Throughout history, cultures and social revolutions have been influenced by new “technologies.”
In 16th and 17th century Britain, coffee houses were banned by royal decree due to the social implications of consuming a substance outside of the home.
At the start of the 20th century, Henry Ford revolutionized car production.
Nowadays, we live in the world of digital and social media where a brand is no longer defined by its products and proclamations but more so by the sum of their customers' conversations about it. In many ways, this means that trust gets driven more by a brand’s community than by the brand itself.
Trust is the number one issue plaguing businesses today and a hot-button topic in social, political, and economic circles.
In fact, 95% of customers say they’re loyal to companies they trust even though 54% don’t believe companies have their best interests in mind, according to Salesforce’s latest “State of the Connected Customer” report.
We have great privilege — and great responsibility — to live in a time when technology is rapidly changing the world. Now, it’s time for massive change to happen around the subject of trust. I recently sat down with Nicholas Davis, Head of Society and Innovation at the World Economic Forum for our latest episode of Leading Edge to discuss the Fourth Industrial Revolution (4IR) — the fourth major industrial era characterized by the fusion of digital, physical, and biological technologies — and its implications on customer trust.
We don’t just choose our favorite products, we now become loyal to entire brands. Consumers have the tools to amplify their opinions via social media and review sites, which can oftentimes be seen as creating a huge risk for brands. At any given time, an unhappy customer can tarnish a brand with their feedback.
“At the same time we’re giving away data through mobile devices, we’re also demanding that someone —the government or companies — do something about it because we know the benefits and yet have trust issues in what is happening behind the scenes,” says Davis.
Is it possible to spearhead a positive trust revolution for your brand? It may be as easy as starting the conversation.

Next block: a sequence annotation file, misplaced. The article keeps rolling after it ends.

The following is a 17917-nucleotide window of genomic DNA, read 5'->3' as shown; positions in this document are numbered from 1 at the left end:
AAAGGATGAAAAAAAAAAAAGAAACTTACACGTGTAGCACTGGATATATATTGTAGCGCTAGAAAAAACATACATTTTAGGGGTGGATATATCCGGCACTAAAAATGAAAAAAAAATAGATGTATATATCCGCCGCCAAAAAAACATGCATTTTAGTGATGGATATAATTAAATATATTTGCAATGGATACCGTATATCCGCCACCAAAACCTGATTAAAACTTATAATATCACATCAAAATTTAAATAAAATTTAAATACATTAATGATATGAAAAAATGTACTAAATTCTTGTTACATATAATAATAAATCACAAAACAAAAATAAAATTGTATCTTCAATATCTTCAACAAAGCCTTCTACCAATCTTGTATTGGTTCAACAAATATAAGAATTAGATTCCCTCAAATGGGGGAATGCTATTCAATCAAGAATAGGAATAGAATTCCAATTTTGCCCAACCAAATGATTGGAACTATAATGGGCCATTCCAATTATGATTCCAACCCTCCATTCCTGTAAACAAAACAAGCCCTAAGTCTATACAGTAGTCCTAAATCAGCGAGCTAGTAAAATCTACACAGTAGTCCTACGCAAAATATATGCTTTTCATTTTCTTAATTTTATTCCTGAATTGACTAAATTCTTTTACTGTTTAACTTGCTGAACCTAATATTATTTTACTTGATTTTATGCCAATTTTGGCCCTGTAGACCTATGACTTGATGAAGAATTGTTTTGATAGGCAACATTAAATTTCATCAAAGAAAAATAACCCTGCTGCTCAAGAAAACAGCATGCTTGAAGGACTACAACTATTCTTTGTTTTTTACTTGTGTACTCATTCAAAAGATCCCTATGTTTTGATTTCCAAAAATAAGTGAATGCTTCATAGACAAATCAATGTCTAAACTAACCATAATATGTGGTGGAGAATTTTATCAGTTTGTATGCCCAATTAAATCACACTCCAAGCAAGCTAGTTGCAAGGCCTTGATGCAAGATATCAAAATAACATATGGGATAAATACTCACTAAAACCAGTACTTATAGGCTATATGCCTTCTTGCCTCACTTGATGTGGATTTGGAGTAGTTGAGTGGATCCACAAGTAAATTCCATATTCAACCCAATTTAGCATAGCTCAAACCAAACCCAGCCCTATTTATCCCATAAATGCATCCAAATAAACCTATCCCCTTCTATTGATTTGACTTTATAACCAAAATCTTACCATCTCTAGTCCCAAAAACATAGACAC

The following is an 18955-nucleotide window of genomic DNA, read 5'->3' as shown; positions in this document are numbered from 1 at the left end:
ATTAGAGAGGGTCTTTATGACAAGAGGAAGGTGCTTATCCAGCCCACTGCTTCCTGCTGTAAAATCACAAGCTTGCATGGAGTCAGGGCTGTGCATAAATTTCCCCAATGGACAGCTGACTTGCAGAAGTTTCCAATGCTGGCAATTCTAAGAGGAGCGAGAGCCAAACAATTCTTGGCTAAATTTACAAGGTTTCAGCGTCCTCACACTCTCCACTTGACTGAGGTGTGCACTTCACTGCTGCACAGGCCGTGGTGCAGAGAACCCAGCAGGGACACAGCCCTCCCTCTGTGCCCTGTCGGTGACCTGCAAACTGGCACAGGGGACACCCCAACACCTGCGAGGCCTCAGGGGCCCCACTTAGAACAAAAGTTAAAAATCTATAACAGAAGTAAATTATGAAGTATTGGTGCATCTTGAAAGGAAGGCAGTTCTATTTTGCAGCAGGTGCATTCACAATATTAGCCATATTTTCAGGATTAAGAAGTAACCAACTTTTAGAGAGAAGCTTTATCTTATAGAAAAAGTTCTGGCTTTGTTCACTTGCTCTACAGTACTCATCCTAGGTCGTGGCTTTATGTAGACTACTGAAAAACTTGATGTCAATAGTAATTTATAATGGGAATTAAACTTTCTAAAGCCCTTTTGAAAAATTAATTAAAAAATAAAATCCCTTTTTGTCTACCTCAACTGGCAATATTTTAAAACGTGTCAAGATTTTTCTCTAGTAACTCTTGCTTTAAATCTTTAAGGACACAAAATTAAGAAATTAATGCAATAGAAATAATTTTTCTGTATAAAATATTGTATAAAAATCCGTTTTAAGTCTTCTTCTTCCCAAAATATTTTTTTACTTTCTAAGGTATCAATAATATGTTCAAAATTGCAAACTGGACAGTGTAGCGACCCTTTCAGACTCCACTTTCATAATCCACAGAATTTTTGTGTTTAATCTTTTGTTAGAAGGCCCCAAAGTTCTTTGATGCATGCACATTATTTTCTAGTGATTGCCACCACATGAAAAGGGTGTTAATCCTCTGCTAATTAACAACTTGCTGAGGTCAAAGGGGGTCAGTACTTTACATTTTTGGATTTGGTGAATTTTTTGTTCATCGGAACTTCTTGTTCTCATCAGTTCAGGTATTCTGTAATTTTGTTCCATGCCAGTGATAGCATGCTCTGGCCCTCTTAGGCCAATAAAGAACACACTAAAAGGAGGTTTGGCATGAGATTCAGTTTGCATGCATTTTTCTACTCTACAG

Consumers are willing to share their data in exchange for more personalized experiences — as long as they understand how and why. It’s important to be upfront with customers on an annual or more frequent basis: “Here’s the data we have about you. In exchange for sharing it, here’s how we’re using it to improve your experiences, send you more relevant promotions, and lower your costs.”
While consumer trust is lacking in some industries, Edelman reports that 40% of people do trust CEOs (which is much higher than you might expect). CEOs have a unique opportunity — and a position of power — to influence customers to trust more in the brands they regularly interact with. Not only can CEOs be more present in brand communications to help build this level of trust, but they can also lead discussions around trust and help influence policy to advance the “positive trust revolution.”
It’s tempting to just place a bandage over the trust issues plaguing businesses by hiring a chief trust officer or investing in an ad campaign that essentially says your business is being proactive around trust. A better way for brands to do this is by building a network of industry and community members to bring multiple perspectives to the broader discussion. Talk to unions. Bring in the NGO community. Doing so will help us see consumers less as a series of transactions and more like partners in building trust.
“Beyond talking, another vital way we build trust is by listening,” says David Schmaier, CEO of Vlocity, a cloud app adoption company that helps extend the power of Salesforce. “Listening, as we all know, is a basic element of conversing, yet fewer and fewer companies seem to be listening to what customers have to say about their needs and expectations.”
Truly exercising your company values means more than just posting your company’s core beliefs to your website. It means orienting your entire business around a particular goal or ethos. The ridesharing industry is one that’s gone from risk and skepticism to being socially-accepted in just the last decade.
This trust gap that we’re experiencing now is actually a huge opportunity for brands. With emerging technologies like artificial intelligence (AI) are still in their infancy, business leaders have the power to influence policy around how we develop, invest in, and deploy more personalized and intelligent tech. More than anything else, they must think about how innovation can create trusted relationships that advance their brand’s mission.
“With ubiquitous connectivities for the lucky four billion people who are connected around the world, we have a different set of challenges. We have the challenges to democracy, to community, and to identity. And so, we need new ways of continuing to fight the trust battle,” says Davis.